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Show HN: 15-question language identification quiz (triplebyte.com)
140 points by DanielDe 7 months ago | hide | past | web | favorite | 86 comments

We (Triplebyte) actually tested a while ago whether identifying languages was predictive as an interview question (we thought it might predict general experience / exposure to lots of code). It was not predictive of anything. So this quiz is just for fun!

It is worded opposite of what you say:

> You're in the top 3% of engineers! (We should know, we've interviewed thousands.) We can totally help you get a job if you're interested.

It is worded as if scoring well in this is an accurate predictor of engineering skill.

It may be an accurate predictor of who will respond to ads.

> Just for fun

...or to retarget engineers on FB and other channels :)

Came here just to confirm this. I got all right but it doesn't seem to be valid test for hiring. Fun quiz! :)

Can confirm. I'm a terrible programmer but got 100%. I guess it selects for people with very unfocused careers and no real specialism.

One could as easily argue that it selects for people who closely follow Hacker News - I got 15/15 too, but only because I'd previously seen several of the more esoteric languages mentioned here.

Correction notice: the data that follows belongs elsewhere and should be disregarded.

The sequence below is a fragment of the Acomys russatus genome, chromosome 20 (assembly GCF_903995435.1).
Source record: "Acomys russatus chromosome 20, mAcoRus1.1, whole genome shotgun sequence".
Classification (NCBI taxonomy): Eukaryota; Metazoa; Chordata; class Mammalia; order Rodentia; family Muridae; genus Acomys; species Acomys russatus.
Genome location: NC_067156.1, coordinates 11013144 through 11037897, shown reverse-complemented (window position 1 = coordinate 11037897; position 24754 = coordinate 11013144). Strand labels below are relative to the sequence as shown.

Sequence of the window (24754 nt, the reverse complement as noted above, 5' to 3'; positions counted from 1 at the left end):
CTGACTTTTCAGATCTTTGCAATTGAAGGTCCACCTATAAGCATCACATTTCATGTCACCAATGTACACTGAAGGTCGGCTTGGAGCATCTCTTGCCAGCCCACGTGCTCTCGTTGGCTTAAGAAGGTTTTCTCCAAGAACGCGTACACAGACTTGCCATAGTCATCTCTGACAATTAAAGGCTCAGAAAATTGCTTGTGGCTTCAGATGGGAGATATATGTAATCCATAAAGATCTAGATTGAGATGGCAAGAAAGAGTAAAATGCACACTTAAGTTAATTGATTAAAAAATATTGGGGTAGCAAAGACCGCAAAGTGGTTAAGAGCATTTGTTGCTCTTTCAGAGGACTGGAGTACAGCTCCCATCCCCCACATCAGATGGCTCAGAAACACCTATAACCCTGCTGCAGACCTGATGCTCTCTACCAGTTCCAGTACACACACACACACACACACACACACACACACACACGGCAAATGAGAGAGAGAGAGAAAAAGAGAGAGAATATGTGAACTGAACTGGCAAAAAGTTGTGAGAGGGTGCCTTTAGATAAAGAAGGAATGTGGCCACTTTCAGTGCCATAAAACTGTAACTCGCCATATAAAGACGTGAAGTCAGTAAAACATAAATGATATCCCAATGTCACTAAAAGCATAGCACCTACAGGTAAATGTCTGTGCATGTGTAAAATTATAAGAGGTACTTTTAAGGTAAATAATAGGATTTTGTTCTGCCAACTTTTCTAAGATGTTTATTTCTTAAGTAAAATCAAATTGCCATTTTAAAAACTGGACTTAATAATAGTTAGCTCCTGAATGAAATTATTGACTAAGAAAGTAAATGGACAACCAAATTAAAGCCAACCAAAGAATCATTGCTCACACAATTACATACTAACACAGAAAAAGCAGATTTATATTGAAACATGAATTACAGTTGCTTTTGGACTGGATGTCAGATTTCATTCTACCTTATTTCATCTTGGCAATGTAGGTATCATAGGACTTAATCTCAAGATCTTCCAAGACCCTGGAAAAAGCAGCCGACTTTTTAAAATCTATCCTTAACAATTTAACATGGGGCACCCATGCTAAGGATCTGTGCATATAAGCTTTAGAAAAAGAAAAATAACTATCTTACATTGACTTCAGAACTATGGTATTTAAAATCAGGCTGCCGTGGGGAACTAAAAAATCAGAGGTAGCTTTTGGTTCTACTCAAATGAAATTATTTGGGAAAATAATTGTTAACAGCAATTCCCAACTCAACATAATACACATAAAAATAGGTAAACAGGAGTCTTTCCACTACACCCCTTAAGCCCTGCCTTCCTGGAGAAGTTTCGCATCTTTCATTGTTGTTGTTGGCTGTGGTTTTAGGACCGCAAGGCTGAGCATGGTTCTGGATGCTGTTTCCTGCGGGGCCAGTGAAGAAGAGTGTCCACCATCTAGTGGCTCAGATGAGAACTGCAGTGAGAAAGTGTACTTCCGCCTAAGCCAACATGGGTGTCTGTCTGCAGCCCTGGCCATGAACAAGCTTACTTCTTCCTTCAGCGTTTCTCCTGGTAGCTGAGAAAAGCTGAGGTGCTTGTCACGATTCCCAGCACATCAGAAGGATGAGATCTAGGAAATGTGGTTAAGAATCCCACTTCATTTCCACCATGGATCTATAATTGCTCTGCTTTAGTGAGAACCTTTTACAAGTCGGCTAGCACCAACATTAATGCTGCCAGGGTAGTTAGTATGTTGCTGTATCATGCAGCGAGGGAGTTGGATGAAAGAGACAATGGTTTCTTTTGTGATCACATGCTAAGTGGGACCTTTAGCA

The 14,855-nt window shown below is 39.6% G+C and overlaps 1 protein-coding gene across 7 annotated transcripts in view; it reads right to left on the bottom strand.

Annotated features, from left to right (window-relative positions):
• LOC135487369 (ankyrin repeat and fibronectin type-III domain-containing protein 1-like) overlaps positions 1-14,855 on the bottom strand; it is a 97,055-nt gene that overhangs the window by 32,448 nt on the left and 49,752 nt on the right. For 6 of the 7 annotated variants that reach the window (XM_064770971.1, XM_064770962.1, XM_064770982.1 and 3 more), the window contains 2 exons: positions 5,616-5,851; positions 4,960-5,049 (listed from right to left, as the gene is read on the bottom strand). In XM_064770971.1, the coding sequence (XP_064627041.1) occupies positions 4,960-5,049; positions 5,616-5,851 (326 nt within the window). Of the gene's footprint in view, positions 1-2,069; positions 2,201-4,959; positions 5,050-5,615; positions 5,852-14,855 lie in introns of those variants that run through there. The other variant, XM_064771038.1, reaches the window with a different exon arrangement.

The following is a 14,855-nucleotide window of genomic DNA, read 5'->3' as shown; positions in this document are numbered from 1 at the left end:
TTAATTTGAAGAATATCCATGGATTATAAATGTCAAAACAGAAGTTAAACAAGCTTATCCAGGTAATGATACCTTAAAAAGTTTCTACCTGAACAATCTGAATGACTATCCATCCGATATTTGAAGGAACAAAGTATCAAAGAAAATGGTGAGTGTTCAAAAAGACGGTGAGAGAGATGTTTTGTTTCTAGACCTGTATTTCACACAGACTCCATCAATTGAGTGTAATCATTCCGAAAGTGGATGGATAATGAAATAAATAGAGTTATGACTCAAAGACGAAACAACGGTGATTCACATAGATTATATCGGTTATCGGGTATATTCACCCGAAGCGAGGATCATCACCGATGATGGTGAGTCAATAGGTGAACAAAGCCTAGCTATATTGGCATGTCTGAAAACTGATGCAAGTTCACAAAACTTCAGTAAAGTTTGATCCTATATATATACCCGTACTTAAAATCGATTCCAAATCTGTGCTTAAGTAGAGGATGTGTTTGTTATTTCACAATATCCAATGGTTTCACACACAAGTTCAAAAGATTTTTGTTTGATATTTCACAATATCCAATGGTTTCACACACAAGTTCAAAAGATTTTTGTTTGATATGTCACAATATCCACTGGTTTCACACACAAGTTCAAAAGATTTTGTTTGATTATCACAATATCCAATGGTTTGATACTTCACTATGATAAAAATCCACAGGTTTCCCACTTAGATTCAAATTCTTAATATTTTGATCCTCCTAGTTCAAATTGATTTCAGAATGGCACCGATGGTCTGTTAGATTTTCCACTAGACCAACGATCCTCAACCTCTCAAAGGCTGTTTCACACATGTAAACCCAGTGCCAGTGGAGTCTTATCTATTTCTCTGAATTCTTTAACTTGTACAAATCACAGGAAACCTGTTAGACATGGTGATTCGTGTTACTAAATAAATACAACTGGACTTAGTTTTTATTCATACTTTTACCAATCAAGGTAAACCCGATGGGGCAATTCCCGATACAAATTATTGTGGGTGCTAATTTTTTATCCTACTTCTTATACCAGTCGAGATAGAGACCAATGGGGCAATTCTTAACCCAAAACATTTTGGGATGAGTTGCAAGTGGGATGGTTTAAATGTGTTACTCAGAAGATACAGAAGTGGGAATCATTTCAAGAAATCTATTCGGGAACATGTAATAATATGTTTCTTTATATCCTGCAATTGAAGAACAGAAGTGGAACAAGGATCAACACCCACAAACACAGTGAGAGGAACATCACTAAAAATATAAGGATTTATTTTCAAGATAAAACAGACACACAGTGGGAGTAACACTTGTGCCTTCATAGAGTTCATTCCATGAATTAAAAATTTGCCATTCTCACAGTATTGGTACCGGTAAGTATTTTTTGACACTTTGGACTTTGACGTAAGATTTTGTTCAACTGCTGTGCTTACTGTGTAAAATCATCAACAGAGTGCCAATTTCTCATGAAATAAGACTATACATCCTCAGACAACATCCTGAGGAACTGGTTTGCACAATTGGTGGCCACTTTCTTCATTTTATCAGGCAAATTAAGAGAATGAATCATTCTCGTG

Yup, it's not a test for hiring

It seems that some of the same questions were difficult or tricky for many people, i.e. the Kotlin question or the Lisp question (which were the two that I missed as well). It would be great to see the stats on this one. Thanks!

Got 14/15 but I have a feeling it was only because I made the assumption I would not see the same language twice. Without that assumption a few were toss ups for me.

Of all the languages on there the only one in that set I had never used / seen at all is Kotin and that's the one I got wrong.

Several of them were mandatory for me to learn in college but I haven't seen since. (looking at you, Prolog and Verilog... Verilog is useful but I don't do hardware dev)

Got 14/15 because I couldn't tell Emacs Lisp from Clojure. Argh ...

The [ ] around the args are the giveaway.

defn vs defun :)

I remembered it somehow as "clojure doesn't allow you to define fun"

Lol, I should print this out on a poster and give it to That One Clojure Guy(tm) at work.

Missed this as well. I should have guessed Clojure because it's a language people actually might use. All I could tell is it's some kind of Lisp.